One week ago, the charger for my computer died. It was not sudden. I first noticed that the cord was starting to fray last summer, but in one of my habits that defies all logic, I did not order a new one as the delivery time seemed too many days away.It was a good three months before the little amber light went off for the last time and the weakened battery in my laptop was draining at the pace of a rocket ship launch countdown.
Soon after posting on the local Bulletin Board I had several loan offers; the guaranteed rush delivery date of my order held true despite the holiday.
“It's a miracle,” I think then remember my father coming home from work in time to pick up the phone, dial “O,” ask for a number starting with “Enterprise,” and order building materials from Wakefield Branch that would be on the noon boat, the only boat most of the year, the next day.
It is “only” 45 outside, there is a trace of a breeze from the northeast, but the sun is pouring in, providing enough warmth that the fact of my west-facing front door being open wide is not impacting the thermostat, causing the furnace to click on.
This time of year the weather can bring warmth which makes everyone forget all the other Novembers when the sun shone and the chilling but not-yet-cold-water beckoned the brave; five years ago I was writing of the weather, and my ever-escalating umbrage over the way it is reported.
November, 2012: “Winter Storm Athena!?! Hurricane season is not over, we have the possibility of overlapping named storms, all because the Weather Channel decided it would be... fun to come up with names.”
It still annoys me, this devaluing of named storms by making them almost year-round events. It was an honor, a distinction, reserved for hurricanes, the fearsome systems that brewed far to the south late every summer, rarely making an appearance beyond high seas that bring the surfers who follow the big waves up and down the coasts, some across the country. The threat, though, was never out of mind until the cold settled and we turned to other weather watches.
Then, the cool wound its way to my desk, two rooms away from the door I had to go close against the fall. Absently, I noted that Autumn was not in her usual place, on the walk, snuggled against the step of the entry, one of her several you-can-not-go-anywhere-without-my-knowing-it spots.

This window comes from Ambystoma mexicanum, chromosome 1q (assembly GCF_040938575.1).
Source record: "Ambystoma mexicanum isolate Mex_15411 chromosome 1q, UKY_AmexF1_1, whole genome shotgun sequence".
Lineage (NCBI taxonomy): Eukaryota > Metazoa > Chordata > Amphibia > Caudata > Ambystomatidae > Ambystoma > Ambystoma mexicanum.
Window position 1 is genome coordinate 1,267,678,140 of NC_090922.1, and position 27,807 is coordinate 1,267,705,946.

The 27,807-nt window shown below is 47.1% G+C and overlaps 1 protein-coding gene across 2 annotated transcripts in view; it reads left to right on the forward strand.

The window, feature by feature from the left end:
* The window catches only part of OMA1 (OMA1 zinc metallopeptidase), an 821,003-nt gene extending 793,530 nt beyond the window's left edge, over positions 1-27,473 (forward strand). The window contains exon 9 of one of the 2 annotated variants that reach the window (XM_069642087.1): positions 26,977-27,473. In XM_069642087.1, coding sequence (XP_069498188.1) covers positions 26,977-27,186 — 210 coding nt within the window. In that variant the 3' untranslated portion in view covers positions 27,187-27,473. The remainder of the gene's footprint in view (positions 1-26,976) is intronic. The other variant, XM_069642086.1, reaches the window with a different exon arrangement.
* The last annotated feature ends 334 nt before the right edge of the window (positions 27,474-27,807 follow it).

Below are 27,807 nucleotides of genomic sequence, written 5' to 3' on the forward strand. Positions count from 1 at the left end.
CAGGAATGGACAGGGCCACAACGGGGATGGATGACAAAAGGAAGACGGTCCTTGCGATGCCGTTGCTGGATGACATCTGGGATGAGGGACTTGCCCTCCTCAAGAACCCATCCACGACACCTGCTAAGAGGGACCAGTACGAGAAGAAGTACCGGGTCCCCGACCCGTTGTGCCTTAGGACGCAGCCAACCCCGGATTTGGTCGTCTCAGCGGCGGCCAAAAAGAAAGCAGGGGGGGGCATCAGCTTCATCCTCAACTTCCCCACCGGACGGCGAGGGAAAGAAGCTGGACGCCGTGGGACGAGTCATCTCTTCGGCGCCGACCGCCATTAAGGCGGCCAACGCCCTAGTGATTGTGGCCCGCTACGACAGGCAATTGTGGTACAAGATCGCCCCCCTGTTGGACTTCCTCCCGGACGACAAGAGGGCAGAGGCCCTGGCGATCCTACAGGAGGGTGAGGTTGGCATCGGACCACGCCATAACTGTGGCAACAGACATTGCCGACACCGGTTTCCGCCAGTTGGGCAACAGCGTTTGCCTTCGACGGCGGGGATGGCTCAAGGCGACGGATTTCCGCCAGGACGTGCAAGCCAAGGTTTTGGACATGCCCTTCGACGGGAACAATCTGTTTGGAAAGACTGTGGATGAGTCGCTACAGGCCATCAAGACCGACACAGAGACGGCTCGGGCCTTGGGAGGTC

There is little, if any, foot traffic on the Mansion Road in November and I do not worry that she will follow a distraction, which has happened only twice — or two times of which I am aware, I remind myself, thinking of my first golden dog, who would be at home when I left in the morning and when I returned in the afternoon, the dog I learned a year later went jogging with a summer neighbor, was in family photos of returning vacationers, and, my favorite, awakened napping grandparents who said “we heard that familiar noise of a dog drinking from the toilet, then remembered we didn't have a dog with us!”
So, it is a relief that my sweet, silly girl, who barks at the passing boat but does not stir when a package is delivered to the door, generally stays close to home.
Even closer than I thought, I later discovered, when I went upstairs to find her sprawled across my bed, a great golden cat stretched out in the full sunlight.
And while her attention span has been lengthened to the chasing of three and maybe even four tennis ball tosses, they are not a focus of her world, I am reminded, again, on the rise of Ocean Avenue between the power company and the Negus Park.
A dog more enamored of the game would become unreasonably excited passing this same spot, at the time of year when Osage oranges fell from gnarly trees and spilled down the embankment, onto the sidewalk, over the curb onto the edge of the road. They do appear at first glance to be just so many tennis balls.
The crazy trees that are their hosts are a unique reminder of the grand Hygeia Hotel that rose from the site now occupied by the public safety buildings, the police and fire and rescue complex. It was a building to capture the imagination of a child; the Searles Mansion and the Ocean View still stood when I was small, aging relics of another era, but the Hygeia existed only in photographs, and never in the faded, gone-by glory that was Block Island in the 1950s.
The Osage orange trees were ornamental, a step beyond the privet hedges that bounded the lawns of the hotels, those heavy lines of dark green that drew boundaries between properties or, as was true of the Hygeia, provided a buffer between the busy street and the front façade of the hotel.
The National, in Old Harbor, burned to the ground in 1902 and was rebuilt in a winter; the Hygeia burned in 1916 and the land, a prime corner above the New Harbor, remained vacant until the Fire Barn was built. The name, Hygeia, floated across the street and settled on the overflow building where Dr. Champlin lived, a room therein still known as The Morgue.
Times had changed; modes of transportation were evolving, and a war was brewing. Perhaps there had been hopes of rebuilding “in a few years” but, if there were, nothing came of them. The trees remain, producing this odd fruit that city-dwellers used to collect to pin with cloves, all to ward off cockroaches. They blend in with the summer green; it is not until the oddly textured not-at-all orange-colored oranges appear in bursts that we are reminded of the fleeting grandeur that was the Hygeia Hotel.